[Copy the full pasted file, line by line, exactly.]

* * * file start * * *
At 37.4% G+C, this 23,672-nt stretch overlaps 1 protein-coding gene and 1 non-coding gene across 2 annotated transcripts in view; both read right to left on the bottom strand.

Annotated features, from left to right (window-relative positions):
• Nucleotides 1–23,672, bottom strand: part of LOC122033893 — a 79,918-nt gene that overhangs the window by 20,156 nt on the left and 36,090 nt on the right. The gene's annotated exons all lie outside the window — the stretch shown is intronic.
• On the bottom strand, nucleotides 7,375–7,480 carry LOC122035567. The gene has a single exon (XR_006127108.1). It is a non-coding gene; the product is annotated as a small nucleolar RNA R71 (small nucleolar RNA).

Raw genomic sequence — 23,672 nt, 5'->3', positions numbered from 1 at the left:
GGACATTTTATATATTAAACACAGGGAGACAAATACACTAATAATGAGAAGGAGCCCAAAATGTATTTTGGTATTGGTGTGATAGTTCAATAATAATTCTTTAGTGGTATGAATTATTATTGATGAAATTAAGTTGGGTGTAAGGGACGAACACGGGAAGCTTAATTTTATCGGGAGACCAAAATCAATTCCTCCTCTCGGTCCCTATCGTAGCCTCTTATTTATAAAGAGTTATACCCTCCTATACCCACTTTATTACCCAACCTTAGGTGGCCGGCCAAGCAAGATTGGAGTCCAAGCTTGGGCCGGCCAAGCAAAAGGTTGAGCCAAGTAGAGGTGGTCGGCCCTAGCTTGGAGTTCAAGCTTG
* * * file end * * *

At 37.4% G+C, this 23,672-nt stretch overlaps 1 protein-coding gene and 1 non-coding gene across 2 annotated transcripts in view; both read right to left on the bottom strand.

Annotated features, from left to right (window-relative positions):
• Nucleotides 1–23,672, bottom strand: part of LOC122033893 — a 79,918-nt gene that overhangs the window by 20,156 nt on the left and 36,090 nt on the right. The gene's annotated exons all lie outside the window — the stretch shown is intronic.
• On the bottom strand, nucleotides 7,375–7,480 carry LOC122035567. The gene has a single exon (XR_006127108.1). It is a non-coding gene; the product is annotated as a small nucleolar RNA R71 (small nucleolar RNA).

Raw genomic sequence — 23,672 nt, 5'->3', positions numbered from 1 at the left:
GGACATTTTATATATTAAACACAGGGAGACAAATACACTAATAATGAGAAGGAGCCCAAAATGTATTTTGGTATTGGTGTGATAGTTCAATAATAATTCTTTAGTGGTATGAATTATTATTGATGAAATTAAGTTGGGTGTAAGGGACGAACACGGGAAGCTTAATTTTATCGGGAGACCAAAATCAATTCCTCCTCTCGGTCCCTATCGTAGCCTCTTATTTATAAAGAGTTATACCCTCCTATACCCACTTTATTACCCAACCTTAGGTGGCCGGCCAAGCAAGATTGGAGTCCAAGCTTGGGCCGGCCAAGCAAAAGGTTGAGCCAAGTAGAGGTGGTCGGCCCTAGCTTGGAGTTCAAGCTTG